Longer educational attainment in childhood has been associated with positive health transitions into adulthood, revealed a new study. The researchers concluded that multiple processes rather than a single underlying factor are likely to bring about the association.
For the study, researchers surveyed 3596 young participants in Finland, aged three to 18 years, to see how they would rate their own health. The results suggested that a one year difference in education resulted in a 16% higher transition, from 'mediocre' to 'good' self-rated health.
The study analyzed results from surveys in 1980 to 2007, where health behaviors, social support, self-esteem, and work-related health hazards were assessed. Each study participant was observed three times- in 1986, 1989, and 2001. Participants were asked questions about their current health state, whether they smoked and drank alcohol, and how strenuous their job was in order to adjust the results of educational attainment. The main effect of a one year increase in education was robust to these other factors.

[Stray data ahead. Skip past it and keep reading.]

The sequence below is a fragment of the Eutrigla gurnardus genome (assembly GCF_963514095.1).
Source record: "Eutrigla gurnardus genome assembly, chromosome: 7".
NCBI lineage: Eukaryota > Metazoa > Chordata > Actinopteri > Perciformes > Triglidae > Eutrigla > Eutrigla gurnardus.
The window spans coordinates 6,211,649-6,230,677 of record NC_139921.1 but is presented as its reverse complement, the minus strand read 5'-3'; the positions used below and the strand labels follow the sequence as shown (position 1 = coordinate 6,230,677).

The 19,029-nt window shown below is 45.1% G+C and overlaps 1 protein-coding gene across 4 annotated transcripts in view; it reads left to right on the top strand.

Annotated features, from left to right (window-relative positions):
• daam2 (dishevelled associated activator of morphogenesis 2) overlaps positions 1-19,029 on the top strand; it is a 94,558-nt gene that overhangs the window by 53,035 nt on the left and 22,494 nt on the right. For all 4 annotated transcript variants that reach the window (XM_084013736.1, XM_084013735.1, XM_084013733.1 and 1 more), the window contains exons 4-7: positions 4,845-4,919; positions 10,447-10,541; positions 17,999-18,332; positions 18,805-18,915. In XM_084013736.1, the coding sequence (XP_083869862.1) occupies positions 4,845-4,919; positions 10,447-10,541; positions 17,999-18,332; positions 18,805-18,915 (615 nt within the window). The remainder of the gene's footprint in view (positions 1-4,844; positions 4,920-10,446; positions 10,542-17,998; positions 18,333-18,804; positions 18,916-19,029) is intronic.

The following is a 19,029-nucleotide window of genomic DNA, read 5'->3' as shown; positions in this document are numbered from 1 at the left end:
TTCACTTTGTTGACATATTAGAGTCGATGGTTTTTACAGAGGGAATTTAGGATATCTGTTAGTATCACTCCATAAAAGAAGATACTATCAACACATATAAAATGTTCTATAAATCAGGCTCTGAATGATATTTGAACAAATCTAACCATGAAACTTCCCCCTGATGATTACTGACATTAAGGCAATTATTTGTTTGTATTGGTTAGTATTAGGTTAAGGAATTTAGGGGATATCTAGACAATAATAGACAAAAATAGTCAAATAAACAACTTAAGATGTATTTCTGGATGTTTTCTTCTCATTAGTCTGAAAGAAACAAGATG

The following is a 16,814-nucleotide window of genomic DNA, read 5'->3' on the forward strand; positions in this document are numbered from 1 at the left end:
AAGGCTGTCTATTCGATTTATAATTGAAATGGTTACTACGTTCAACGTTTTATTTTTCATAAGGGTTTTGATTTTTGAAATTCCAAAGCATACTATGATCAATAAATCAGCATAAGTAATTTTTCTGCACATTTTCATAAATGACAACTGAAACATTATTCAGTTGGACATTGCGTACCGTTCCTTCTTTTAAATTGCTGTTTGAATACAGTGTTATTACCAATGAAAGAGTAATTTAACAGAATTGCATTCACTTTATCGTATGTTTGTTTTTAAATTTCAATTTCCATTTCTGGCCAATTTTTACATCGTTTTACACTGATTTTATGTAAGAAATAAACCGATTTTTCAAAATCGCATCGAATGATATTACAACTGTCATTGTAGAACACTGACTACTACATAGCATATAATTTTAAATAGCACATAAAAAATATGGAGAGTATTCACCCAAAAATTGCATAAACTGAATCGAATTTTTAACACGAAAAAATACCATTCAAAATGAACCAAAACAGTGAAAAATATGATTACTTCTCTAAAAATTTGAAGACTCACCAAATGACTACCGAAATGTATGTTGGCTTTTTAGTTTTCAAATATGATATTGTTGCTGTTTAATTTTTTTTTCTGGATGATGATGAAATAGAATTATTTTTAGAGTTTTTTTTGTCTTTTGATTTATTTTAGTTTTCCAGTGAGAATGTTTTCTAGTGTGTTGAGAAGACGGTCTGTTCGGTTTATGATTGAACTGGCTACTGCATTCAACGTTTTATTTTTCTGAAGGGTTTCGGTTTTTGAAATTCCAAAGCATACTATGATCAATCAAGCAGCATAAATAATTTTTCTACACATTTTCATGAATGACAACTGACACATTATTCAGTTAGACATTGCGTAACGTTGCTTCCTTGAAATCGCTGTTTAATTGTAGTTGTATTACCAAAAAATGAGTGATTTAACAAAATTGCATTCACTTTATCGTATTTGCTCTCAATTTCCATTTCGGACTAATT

Co-author Marko Elovainio said, "Few studies have adopted similar robust designs to investigate the effects of education in general health status. The findings may have some implications for policy by focusing on the accumulation of risk factors and benefits throughout life, ensuring that children with health problems are not disadvantaged in educational opportunities."
The study is published in the Journal of Public Health.